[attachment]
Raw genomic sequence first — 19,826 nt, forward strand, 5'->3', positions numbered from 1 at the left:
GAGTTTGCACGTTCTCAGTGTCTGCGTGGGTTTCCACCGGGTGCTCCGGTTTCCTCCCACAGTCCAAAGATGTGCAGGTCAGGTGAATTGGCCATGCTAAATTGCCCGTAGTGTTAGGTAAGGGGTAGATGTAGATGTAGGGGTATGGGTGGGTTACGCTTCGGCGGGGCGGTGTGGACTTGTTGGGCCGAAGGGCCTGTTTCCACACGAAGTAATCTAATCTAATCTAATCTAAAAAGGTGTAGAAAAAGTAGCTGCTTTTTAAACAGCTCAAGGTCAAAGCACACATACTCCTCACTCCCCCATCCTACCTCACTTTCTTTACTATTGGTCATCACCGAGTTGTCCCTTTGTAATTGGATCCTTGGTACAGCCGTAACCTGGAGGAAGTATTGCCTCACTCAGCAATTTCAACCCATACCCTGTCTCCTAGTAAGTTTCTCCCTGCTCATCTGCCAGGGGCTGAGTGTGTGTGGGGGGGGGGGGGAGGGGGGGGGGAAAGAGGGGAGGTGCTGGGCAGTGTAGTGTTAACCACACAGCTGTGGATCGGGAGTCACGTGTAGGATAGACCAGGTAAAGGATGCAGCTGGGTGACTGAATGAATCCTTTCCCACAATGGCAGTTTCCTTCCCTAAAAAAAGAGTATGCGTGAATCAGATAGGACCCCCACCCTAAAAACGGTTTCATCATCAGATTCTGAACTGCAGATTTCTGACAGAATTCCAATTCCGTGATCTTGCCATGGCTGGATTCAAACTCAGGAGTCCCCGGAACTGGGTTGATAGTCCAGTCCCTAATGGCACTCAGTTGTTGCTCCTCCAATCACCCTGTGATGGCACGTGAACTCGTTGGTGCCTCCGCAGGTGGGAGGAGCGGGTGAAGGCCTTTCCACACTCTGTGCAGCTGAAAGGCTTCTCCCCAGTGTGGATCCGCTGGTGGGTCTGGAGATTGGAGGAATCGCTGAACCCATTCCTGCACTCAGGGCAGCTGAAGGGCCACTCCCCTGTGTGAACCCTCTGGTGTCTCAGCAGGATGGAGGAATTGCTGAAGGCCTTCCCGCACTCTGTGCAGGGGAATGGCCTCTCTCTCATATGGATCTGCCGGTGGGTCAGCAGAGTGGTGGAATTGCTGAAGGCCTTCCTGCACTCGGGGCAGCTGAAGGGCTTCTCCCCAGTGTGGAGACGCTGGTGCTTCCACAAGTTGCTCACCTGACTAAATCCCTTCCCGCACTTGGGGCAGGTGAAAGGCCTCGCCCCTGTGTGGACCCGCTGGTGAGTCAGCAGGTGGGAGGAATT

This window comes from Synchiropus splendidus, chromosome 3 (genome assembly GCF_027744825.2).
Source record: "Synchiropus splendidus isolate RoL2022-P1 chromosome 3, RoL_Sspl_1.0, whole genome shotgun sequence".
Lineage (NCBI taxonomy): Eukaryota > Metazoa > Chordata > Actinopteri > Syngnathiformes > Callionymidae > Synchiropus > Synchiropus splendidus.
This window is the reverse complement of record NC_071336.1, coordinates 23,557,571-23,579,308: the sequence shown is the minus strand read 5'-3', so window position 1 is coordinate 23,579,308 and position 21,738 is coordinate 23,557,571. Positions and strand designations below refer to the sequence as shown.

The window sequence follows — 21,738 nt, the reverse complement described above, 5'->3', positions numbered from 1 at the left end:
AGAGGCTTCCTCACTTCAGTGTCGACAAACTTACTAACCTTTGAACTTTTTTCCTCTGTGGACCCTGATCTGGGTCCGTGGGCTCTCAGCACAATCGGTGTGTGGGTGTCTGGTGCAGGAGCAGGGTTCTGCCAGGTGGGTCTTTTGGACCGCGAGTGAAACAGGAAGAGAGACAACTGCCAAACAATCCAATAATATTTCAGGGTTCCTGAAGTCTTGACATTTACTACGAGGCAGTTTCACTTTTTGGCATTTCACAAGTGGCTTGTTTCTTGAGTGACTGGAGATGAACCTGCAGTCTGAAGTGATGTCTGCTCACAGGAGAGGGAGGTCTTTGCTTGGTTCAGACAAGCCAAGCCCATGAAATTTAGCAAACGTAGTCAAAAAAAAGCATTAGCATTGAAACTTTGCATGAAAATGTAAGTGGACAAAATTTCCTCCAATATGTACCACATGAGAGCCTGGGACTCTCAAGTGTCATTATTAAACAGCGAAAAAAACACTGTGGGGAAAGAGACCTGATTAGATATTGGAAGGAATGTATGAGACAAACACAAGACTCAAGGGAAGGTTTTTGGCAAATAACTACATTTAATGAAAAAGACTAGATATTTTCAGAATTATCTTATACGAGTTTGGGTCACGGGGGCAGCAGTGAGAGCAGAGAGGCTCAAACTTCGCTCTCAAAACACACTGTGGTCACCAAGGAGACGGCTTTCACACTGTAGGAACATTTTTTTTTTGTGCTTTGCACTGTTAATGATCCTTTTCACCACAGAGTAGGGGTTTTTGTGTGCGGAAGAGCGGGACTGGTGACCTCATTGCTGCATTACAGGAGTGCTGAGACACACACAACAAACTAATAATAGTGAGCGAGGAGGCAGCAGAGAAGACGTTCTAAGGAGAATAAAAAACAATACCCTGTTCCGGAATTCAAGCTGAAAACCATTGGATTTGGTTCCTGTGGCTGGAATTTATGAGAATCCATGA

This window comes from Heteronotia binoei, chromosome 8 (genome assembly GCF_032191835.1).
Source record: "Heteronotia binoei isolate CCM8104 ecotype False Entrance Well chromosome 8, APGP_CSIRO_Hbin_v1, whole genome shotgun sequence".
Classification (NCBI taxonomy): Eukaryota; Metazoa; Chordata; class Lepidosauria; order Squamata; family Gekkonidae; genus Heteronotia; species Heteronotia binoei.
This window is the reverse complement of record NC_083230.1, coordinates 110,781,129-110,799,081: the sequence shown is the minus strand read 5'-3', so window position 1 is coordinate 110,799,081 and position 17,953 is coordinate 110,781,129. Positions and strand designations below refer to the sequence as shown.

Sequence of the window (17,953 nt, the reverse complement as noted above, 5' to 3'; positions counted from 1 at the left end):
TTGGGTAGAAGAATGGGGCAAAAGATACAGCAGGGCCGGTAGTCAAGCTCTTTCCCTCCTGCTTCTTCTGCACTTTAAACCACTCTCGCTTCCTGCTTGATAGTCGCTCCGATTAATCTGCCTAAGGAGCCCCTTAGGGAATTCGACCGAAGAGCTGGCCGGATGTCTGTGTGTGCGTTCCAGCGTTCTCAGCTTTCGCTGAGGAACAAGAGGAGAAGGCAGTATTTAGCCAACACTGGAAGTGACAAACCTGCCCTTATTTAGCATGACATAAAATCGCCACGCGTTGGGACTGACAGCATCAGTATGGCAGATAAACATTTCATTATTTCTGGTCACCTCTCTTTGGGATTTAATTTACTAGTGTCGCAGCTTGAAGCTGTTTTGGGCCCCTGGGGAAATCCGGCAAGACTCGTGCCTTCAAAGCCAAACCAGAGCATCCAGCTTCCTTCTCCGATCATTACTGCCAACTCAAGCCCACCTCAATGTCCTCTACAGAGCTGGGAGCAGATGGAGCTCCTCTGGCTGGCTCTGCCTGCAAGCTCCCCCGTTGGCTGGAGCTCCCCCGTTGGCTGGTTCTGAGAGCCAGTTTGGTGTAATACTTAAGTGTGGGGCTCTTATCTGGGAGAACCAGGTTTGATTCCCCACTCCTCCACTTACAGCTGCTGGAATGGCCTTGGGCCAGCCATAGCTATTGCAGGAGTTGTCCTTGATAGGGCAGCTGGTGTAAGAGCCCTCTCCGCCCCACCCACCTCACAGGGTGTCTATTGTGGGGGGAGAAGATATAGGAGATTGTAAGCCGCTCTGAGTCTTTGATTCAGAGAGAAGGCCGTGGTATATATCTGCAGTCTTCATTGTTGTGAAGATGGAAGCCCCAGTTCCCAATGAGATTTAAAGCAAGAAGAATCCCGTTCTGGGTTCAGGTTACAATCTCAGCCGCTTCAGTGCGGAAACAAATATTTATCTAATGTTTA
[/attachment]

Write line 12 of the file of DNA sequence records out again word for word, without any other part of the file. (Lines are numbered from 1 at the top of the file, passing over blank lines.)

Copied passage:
This window is the reverse complement of record NC_083230.1, coordinates 110,781,129-110,799,081: the sequence shown is the minus strand read 5'-3', so window position 1 is coordinate 110,799,081 and position 17,953 is coordinate 110,781,129. Positions and strand designations below refer to the sequence as shown.